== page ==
Nouns are often preceded by determiners. A determiner is a word that identifies whether a noun is general or specific.
Articles(a, an, the)
Ben read a book about the economy.
(a comes before general nouns that begin with a consonant)
Zoe saw an elephant at the zoo.
(an comes before a general noun that begins with a vowel)
The movie that I saw last night is excellent.
(the comes before a specific noun)
Indefinite Pronouns (any, all, both, each, either, every, few, little, many, much)
Any student who did badly on the test can retake it.
I could not find any apples in the refrigerator.
(any can come before a singular or a plural noun)
All homework should be completed by tomorrow.
All games will be played despite the rain.
(any can come before a singular or plural noun)
Both children arrived on time.
(both comes before a plural noun)
Each boy has his own bedroom.
(each comes before a singular noun)
Either book is a good choice.
(either comes before a singular noun)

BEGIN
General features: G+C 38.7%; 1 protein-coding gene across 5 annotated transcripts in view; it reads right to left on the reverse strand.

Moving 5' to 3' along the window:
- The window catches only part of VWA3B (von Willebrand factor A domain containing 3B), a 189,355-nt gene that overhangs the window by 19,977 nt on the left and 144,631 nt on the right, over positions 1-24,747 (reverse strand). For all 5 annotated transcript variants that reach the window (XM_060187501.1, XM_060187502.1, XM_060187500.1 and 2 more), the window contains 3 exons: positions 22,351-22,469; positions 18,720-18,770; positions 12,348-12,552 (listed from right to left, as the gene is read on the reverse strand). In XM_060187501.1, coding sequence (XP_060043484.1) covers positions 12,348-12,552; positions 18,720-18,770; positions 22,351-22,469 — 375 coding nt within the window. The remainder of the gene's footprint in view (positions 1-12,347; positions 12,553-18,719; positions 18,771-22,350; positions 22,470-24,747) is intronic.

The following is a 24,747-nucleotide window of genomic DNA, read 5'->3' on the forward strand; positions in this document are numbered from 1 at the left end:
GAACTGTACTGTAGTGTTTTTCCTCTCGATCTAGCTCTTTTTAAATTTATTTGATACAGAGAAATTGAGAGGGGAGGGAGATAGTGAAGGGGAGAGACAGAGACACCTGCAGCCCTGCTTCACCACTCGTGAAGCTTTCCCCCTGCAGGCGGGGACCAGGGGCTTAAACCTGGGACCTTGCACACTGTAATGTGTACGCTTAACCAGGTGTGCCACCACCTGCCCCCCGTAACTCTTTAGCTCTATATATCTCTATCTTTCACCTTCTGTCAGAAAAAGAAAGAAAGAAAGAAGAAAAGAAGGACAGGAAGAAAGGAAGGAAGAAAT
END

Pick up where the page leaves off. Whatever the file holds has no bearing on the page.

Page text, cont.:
Every school will be closed tomorrow.
(every comes before a singular noun)
Few people have climbed to the top.
(few comes before a plural noun)
Little water can be found in the area..
(little comes before a non-count noun)
Manypeople have seen the movie.
(many comes before a plural noun)
Much time will be spent conducting research.
(much comes before a non-count noun)
many/few versus much/little
many and few come before count nouns
much and little come before count nouns
Demonstrative Pronouns (this, that, these, those)
This book is excellent.
(this comes before a singular noun that is close by in space or time)
That book is excellent.
(that comes before a singular noun that is not close by in space or time)
These books are excellent.
(these comes before a plural noun that is close by in space or time)
Those books are excellent.
(those comes before a plural noun that is not close by in space or time)
Numbers (one, two, three, four) come before count nouns only.
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